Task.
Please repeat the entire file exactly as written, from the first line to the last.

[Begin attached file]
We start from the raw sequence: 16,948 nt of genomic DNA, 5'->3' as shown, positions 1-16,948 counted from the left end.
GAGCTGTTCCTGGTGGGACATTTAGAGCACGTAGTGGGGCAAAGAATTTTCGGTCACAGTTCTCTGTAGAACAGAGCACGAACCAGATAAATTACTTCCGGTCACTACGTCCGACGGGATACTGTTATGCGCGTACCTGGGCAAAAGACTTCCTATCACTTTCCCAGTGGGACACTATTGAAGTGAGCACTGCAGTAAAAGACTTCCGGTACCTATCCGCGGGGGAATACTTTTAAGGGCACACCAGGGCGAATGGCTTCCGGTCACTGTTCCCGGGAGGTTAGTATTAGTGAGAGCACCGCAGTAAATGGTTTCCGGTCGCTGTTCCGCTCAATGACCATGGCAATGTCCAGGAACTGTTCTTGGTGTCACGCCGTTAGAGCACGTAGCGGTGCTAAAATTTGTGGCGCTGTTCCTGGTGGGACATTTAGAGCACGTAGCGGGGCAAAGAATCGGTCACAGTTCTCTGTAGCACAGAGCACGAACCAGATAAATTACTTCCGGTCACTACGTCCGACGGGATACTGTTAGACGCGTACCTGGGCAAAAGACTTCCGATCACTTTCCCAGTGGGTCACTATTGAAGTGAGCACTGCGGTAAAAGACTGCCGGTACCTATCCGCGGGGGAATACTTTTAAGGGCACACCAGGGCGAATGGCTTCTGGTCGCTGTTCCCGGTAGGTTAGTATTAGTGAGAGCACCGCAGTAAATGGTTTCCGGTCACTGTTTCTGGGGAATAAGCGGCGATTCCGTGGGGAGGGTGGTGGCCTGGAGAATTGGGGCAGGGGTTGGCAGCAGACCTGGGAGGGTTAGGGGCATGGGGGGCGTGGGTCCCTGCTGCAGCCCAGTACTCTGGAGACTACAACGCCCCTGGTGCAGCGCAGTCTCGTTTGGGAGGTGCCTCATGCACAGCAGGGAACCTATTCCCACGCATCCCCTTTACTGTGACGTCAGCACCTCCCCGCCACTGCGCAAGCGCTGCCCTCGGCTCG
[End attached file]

We start from the raw sequence: 16,948 nt of genomic DNA, 5'->3' as shown, positions 1-16,948 counted from the left end.
GAGCTGTTCCTGGTGGGACATTTAGAGCACGTAGTGGGGCAAAGAATTTTCGGTCACAGTTCTCTGTAGAACAGAGCACGAACCAGATAAATTACTTCCGGTCACTACGTCCGACGGGATACTGTTATGCGCGTACCTGGGCAAAAGACTTCCTATCACTTTCCCAGTGGGACACTATTGAAGTGAGCACTGCAGTAAAAGACTTCCGGTACCTATCCGCGGGGGAATACTTTTAAGGGCACACCAGGGCGAATGGCTTCCGGTCACTGTTCCCGGGAGGTTAGTATTAGTGAGAGCACCGCAGTAAATGGTTTCCGGTCGCTGTTCCGCTCAATGACCATGGCAATGTCCAGGAACTGTTCTTGGTGTCACGCCGTTAGAGCACGTAGCGGTGCTAAAATTTGTGGCGCTGTTCCTGGTGGGACATTTAGAGCACGTAGCGGGGCAAAGAATCGGTCACAGTTCTCTGTAGCACAGAGCACGAACCAGATAAATTACTTCCGGTCACTACGTCCGACGGGATACTGTTAGACGCGTACCTGGGCAAAAGACTTCCGATCACTTTCCCAGTGGGTCACTATTGAAGTGAGCACTGCGGTAAAAGACTGCCGGTACCTATCCGCGGGGGAATACTTTTAAGGGCACACCAGGGCGAATGGCTTCTGGTCGCTGTTCCCGGTAGGTTAGTATTAGTGAGAGCACCGCAGTAAATGGTTTCCGGTCACTGTTTCTGGGGAATAAGCGGCGATTCCGTGGGGAGGGTGGTGGCCTGGAGAATTGGGGCAGGGGTTGGCAGCAGACCTGGGAGGGTTAGGGGCATGGGGGGCGTGGGTCCCTGCTGCAGCCCAGTACTCTGGAGACTACAACGCCCCTGGTGCAGCGCAGTCTCGTTTGGGAGGTGCCTCATGCACAGCAGGGAACCTATTCCCACGCATCCCCTTTACTGTGACGTCAGCACCTCCCCGCCACTGCGCAAGCGCTGCCCTCGGCTCG